Barry’s Black History| Wales | Guest Blog

by Sheree Conibeare

Well this is my last post for this evening and I thought I would shift away from buildings and ruins and focus on society, people and inclusion which has made Barry and Wales what it is today.

People from the Caribbean had been brought to Cardiff to work from as early as the 1880s already, and thousands more also made their way to Britain in the First World War to fight, with many entering work in the merchant navy or war industries, and again due to the Second World War. The Windrush generation is also responsible for a sizable proportion of Wales’ Afro-Caribbean community; those that had been born British subjects that arrived in the UK before 1973, (so named after the Empire Windrush, the ship that brought one of the first groups of West Indian migrants to the UK in 1948).

Wales’ black population has made huge contributions to society across the country. We have had politicians and diplomats of African and Caribbean descent, our national rugby and football teams have had black captains, and many have become leaders in areas such as education, entertainment and athletics.

So I thought I would mention a few people I know of and if you know any families or people who moved to Barry and are friends and made and impact growing up feel free to comment.

Today, I’ll focus on the Farah Family

A father, a son and a grandchild from Somalia, and Barry, south Wales.

Abby Farah
We start with the first of the Farah family to arrive in Wales. This Somali seaman crossed the world to work in Barry Docks in the late nineteenth century and eventually set about becoming a community leader. He originally came from the Issa Musse subclan of the Isaaq, one of the biggest Somali clans from the Horn of Africa.

He became to be known as “Father” to colonial seamen who visited not just Cardiff, but also Barry and Newport, becoming the first point of reference for seamen who needed help or advice when they arrived in Wales.

He founded the Cardiff and Barry Coloured Society and the Domino Youth Club in Barry, and also became the president of the Colonial Club in Barry as well as manager of the Colonial Club in Cardiff.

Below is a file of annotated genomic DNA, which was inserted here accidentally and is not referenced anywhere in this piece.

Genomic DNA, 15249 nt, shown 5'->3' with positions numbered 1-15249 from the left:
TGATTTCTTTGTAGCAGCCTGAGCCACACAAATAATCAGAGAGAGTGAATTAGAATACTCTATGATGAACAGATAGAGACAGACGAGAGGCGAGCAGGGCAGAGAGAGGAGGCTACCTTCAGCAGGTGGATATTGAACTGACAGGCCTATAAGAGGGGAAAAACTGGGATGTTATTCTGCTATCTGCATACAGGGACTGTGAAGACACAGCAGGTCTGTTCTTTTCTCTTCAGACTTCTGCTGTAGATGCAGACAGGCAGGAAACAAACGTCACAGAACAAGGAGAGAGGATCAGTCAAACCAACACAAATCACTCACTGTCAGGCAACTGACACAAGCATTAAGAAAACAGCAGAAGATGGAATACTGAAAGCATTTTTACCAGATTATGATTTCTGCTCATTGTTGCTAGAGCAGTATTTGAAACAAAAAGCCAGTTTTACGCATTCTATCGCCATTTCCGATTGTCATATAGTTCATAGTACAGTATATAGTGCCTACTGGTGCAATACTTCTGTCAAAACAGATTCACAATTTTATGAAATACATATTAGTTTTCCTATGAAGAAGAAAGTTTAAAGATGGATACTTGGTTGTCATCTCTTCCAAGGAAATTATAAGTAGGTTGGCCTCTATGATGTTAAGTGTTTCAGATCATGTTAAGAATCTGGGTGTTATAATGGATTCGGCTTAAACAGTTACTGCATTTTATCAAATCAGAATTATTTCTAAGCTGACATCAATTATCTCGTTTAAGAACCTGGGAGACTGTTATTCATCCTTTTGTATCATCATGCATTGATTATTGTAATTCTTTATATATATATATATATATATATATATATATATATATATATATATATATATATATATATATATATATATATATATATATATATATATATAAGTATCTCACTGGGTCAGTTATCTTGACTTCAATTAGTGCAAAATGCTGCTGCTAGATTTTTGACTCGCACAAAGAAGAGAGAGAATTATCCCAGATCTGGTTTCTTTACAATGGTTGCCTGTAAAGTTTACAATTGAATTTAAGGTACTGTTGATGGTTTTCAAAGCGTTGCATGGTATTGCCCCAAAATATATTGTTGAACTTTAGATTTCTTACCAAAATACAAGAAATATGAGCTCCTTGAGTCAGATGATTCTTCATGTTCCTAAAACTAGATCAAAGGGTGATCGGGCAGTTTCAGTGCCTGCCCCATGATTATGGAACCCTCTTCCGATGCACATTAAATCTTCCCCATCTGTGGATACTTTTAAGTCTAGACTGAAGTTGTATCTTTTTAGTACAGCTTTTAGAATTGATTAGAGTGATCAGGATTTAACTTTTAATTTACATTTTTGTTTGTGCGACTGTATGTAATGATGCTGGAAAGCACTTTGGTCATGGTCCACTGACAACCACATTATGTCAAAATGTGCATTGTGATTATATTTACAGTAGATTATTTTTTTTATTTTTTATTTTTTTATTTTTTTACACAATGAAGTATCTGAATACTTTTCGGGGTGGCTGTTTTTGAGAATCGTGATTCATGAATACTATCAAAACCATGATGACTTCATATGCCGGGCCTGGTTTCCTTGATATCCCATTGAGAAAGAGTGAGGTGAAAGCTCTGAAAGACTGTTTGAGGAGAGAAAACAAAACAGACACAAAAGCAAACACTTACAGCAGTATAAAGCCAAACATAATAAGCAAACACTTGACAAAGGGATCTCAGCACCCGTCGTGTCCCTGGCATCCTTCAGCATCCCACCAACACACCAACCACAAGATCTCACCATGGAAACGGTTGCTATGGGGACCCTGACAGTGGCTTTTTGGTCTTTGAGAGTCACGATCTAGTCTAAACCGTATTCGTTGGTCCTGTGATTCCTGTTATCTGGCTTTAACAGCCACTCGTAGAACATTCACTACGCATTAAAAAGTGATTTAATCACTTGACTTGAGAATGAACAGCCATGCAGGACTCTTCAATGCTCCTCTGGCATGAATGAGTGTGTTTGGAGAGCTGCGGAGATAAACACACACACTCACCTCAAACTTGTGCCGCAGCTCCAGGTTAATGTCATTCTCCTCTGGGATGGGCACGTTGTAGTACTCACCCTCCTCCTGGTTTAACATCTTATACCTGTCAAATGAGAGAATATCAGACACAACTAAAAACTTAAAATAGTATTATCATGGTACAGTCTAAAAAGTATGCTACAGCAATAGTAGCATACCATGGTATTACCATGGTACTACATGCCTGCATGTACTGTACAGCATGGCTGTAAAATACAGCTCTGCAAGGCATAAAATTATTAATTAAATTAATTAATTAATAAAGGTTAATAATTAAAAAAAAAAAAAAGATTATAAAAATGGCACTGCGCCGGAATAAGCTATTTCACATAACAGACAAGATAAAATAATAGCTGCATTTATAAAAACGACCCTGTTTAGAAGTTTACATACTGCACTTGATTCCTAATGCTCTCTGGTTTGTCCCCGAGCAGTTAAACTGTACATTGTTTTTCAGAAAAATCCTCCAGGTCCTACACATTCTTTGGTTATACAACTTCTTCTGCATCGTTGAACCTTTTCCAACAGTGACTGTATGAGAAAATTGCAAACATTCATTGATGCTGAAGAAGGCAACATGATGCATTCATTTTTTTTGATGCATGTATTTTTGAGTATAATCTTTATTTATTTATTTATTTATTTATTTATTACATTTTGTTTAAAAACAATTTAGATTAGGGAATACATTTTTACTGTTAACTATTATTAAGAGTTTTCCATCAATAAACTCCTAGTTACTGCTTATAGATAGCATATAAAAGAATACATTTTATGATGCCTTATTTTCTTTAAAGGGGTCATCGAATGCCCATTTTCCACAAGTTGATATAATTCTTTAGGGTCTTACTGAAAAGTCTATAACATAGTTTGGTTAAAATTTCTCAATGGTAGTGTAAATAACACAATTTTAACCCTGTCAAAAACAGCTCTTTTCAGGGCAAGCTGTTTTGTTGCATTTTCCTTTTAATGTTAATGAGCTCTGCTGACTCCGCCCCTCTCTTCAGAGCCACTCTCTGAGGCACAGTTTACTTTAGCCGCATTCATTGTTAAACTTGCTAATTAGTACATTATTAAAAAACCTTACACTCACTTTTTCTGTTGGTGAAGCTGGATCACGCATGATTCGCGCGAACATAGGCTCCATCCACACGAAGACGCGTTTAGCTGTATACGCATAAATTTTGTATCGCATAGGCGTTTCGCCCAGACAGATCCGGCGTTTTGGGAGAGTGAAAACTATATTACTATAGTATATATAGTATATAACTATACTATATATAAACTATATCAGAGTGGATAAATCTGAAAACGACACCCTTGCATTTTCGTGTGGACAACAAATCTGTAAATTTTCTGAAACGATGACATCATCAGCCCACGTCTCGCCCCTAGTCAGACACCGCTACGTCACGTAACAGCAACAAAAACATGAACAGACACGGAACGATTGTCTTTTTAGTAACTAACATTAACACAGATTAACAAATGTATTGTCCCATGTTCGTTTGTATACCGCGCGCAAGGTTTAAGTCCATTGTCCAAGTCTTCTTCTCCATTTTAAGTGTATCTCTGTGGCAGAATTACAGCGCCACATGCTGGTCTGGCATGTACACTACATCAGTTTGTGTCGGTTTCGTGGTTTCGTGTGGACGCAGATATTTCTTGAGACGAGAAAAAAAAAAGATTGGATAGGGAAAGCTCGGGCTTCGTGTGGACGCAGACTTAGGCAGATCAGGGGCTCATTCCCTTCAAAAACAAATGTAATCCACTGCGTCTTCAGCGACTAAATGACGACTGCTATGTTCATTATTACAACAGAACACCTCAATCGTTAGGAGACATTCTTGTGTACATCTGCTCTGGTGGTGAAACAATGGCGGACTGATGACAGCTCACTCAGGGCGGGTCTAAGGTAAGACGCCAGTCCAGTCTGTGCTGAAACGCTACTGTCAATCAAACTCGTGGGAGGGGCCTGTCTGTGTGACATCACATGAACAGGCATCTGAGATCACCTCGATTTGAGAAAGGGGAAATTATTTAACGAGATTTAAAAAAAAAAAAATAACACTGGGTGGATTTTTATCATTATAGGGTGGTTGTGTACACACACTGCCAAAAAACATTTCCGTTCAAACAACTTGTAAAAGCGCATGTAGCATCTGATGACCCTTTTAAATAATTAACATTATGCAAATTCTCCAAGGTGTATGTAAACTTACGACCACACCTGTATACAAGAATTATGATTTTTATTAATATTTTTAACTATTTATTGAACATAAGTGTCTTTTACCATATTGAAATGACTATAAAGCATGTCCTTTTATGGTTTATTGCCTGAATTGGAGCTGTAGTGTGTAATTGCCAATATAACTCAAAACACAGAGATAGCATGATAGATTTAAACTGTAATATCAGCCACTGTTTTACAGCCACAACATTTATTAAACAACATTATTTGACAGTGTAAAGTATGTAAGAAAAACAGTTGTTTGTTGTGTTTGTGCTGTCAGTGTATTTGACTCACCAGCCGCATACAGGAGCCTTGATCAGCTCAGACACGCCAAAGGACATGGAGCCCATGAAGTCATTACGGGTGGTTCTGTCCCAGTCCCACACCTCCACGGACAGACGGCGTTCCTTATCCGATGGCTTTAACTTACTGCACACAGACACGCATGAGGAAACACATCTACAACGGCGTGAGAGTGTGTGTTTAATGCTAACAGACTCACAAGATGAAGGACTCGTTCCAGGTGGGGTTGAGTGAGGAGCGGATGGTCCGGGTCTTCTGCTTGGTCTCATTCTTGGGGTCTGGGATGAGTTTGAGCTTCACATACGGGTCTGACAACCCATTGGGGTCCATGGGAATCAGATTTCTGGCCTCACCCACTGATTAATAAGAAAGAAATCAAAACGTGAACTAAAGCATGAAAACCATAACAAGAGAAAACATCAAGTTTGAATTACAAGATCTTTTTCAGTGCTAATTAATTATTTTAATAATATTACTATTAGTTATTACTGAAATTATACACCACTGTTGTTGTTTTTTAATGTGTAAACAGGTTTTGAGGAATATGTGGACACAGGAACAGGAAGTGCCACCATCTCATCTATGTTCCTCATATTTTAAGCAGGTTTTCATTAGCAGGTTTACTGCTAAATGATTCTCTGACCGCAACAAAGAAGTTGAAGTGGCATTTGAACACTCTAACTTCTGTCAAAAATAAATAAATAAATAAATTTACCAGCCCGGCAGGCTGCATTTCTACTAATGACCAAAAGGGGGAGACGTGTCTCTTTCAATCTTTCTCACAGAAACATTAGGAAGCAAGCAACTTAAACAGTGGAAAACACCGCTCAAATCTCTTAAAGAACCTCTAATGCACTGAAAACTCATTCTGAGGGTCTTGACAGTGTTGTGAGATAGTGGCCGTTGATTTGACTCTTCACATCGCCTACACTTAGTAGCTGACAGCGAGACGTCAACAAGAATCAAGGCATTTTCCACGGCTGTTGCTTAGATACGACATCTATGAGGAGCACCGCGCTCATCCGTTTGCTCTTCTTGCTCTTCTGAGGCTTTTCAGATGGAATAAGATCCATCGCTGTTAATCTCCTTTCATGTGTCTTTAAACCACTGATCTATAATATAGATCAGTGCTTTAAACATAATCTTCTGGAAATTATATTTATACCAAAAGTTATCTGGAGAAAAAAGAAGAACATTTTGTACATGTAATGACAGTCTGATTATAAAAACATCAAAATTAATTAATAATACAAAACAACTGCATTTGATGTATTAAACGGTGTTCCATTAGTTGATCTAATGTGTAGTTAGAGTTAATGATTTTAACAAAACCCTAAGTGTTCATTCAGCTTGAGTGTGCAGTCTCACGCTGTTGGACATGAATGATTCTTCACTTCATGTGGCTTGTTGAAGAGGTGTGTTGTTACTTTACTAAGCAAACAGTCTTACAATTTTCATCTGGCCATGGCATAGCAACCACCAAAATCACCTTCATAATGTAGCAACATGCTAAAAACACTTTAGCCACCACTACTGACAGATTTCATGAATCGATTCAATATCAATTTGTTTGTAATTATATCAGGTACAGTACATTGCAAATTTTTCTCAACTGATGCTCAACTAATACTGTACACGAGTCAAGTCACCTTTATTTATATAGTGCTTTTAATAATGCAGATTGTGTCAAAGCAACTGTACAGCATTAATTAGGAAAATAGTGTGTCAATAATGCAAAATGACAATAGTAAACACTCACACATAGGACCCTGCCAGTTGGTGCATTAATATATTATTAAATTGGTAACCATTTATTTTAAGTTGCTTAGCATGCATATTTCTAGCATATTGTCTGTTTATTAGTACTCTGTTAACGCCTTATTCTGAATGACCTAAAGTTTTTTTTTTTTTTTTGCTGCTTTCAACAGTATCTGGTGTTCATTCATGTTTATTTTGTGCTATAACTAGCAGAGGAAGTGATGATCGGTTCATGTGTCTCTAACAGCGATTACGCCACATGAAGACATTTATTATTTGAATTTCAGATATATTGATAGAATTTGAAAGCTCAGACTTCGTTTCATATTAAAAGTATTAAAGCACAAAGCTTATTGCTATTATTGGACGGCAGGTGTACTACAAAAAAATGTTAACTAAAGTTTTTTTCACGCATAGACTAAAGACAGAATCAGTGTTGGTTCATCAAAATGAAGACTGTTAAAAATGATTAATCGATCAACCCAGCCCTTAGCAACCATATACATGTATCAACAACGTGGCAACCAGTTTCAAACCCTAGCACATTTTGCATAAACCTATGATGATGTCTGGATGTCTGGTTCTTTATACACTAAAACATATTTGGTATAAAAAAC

He was awarded the MBE by King George VI for his war time services to seamen. Despite arriving to Cardiff in adulthood, he made south Wales his home and became a pillar of the community between the major ports of Cardiff and Barry.

He is the father of Abdulrahmin Abby Farah, the most famous of the family, and the one we know most about.

Abdulramin Abby Farah
He was dubbed the “Barry Boy that helped free Mandela”, because of his work as a Somali diplomat with the United Nations. He was Deputy Secretary General of the UN between 1979 and 1990 and served as the Permanent Representative of Somalia to the UN from 1965-72, as well as as the Ambassador of Somalia to Ethiopia in the 1960s, to name just some of his prominent roles

Abdulrahim was born in 1919 in Barry to Abby Farah, and an English mother, Hilda Anderson, who jointly ran a boarding house. He was a pupil at Gladstone Primary School in Barry, where he passed the 11-plus in order to attend Barry Grammar. On leaving school at 17, his father sent him to Hargeisa, in what was then British Somaliland, to begin a career in the Colonial Service. He became a magistrate, and during the second world war fought in East Africa as a commando in the British army. After the war he returned to the UK for studies in civic administration at University College, Exeter University and then Exeter College, Oxford, where he met his third wife, Sheila. Despite all his travels, he supposedly never lost his Welsh accent.

From 1969 to 1972, Farah was the Chairperson of the UN Special Committee Against Apartheid, and in 1971 was president of the UN security council. In that role he organised the first ever UN meeting of the security council in Africa, in Addis Ababa in 1971.

In retirement he established an amputee hospital for landmine victims in Somalia and helped many young people to pursue an education through mentoring and financial support.

His death in 2018, at the age of 98, prompted tributes from around the world.

Abdirahman Abby Farah
Nephew of Abdulrahim Abby Farah and grandson of Abby Farah, Abdirahman was born in Cardiff and educated in Barry at Gladstone Road Junior and Barry Grammar Schools. He attended university in Cardiff and Exeter like his uncle before him, and went on to hold top cabinet posts in the Somali Government, becoming permanent secretary in the Foreign Ministry and Chief of the Cabinet in the Somali Government.


Thanks to Sheree for posting this eloquent Black History piece on our Stand Up To Racism (SUTR) Vale facebook page. SUTR is a Black-led Campaign Group who, with the strong support of Allies, aim to unite our communities.

Happy to also share this piece of our town’s past here  – the community blog of Sue Vincent-Jones. Sue is a journalist, editor, and communications specialist who blogs about Barry – and her life in the wider world, through the eyes of a quirky, and queer, girl done good.

Mrs SVJ, Barry’s Boldest Blogger, can be contacted here.